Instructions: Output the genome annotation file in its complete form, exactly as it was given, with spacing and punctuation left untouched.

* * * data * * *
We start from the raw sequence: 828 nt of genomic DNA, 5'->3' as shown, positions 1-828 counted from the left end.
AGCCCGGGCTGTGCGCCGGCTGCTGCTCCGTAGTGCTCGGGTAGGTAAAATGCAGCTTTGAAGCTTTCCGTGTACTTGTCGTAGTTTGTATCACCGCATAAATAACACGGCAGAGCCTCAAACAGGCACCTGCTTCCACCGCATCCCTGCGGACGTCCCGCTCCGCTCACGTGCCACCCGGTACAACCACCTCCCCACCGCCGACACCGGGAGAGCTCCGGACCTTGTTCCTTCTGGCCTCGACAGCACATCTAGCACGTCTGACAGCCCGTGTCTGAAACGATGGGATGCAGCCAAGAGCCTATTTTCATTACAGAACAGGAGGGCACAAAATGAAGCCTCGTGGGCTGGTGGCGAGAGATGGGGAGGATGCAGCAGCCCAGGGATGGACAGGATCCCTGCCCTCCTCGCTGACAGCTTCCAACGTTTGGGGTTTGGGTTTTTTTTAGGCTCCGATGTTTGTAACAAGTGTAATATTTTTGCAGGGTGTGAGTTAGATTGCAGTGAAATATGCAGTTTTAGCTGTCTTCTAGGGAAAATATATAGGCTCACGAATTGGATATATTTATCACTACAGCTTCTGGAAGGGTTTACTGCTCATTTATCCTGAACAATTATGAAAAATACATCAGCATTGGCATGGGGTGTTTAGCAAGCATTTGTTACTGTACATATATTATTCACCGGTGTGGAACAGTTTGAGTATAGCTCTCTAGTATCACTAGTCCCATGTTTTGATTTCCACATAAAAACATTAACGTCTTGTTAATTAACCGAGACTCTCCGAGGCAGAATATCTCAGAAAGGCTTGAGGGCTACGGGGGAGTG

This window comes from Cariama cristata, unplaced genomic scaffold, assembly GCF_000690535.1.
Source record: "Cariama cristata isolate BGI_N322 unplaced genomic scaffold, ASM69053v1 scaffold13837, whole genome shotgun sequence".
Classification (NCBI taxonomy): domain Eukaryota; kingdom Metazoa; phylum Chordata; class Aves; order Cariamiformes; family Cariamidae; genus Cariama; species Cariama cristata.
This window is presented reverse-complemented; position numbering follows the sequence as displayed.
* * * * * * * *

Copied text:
We start from the raw sequence: 828 nt of genomic DNA, 5'->3' as shown, positions 1-828 counted from the left end.
AGCCCGGGCTGTGCGCCGGCTGCTGCTCCGTAGTGCTCGGGTAGGTAAAATGCAGCTTTGAAGCTTTCCGTGTACTTGTCGTAGTTTGTATCACCGCATAAATAACACGGCAGAGCCTCAAACAGGCACCTGCTTCCACCGCATCCCTGCGGACGTCCCGCTCCGCTCACGTGCCACCCGGTACAACCACCTCCCCACCGCCGACACCGGGAGAGCTCCGGACCTTGTTCCTTCTGGCCTCGACAGCACATCTAGCACGTCTGACAGCCCGTGTCTGAAACGATGGGATGCAGCCAAGAGCCTATTTTCATTACAGAACAGGAGGGCACAAAATGAAGCCTCGTGGGCTGGTGGCGAGAGATGGGGAGGATGCAGCAGCCCAGGGATGGACAGGATCCCTGCCCTCCTCGCTGACAGCTTCCAACGTTTGGGGTTTGGGTTTTTTTTAGGCTCCGATGTTTGTAACAAGTGTAATATTTTTGCAGGGTGTGAGTTAGATTGCAGTGAAATATGCAGTTTTAGCTGTCTTCTAGGGAAAATATATAGGCTCACGAATTGGATATATTTATCACTACAGCTTCTGGAAGGGTTTACTGCTCATTTATCCTGAACAATTATGAAAAATACATCAGCATTGGCATGGGGTGTTTAGCAAGCATTTGTTACTGTACATATATTATTCACCGGTGTGGAACAGTTTGAGTATAGCTCTCTAGTATCACTAGTCCCATGTTTTGATTTCCACATAAAAACATTAACGTCTTGTTAATTAACCGAGACTCTCCGAGGCAGAATATCTCAGAAAGGCTTGAGGGCTACGGGGGAGTG

This window comes from Cariama cristata, unplaced genomic scaffold, assembly GCF_000690535.1.
Source record: "Cariama cristata isolate BGI_N322 unplaced genomic scaffold, ASM69053v1 scaffold13837, whole genome shotgun sequence".
Classification (NCBI taxonomy): domain Eukaryota; kingdom Metazoa; phylum Chordata; class Aves; order Cariamiformes; family Cariamidae; genus Cariama; species Cariama cristata.
This window is presented reverse-complemented; position numbering follows the sequence as displayed.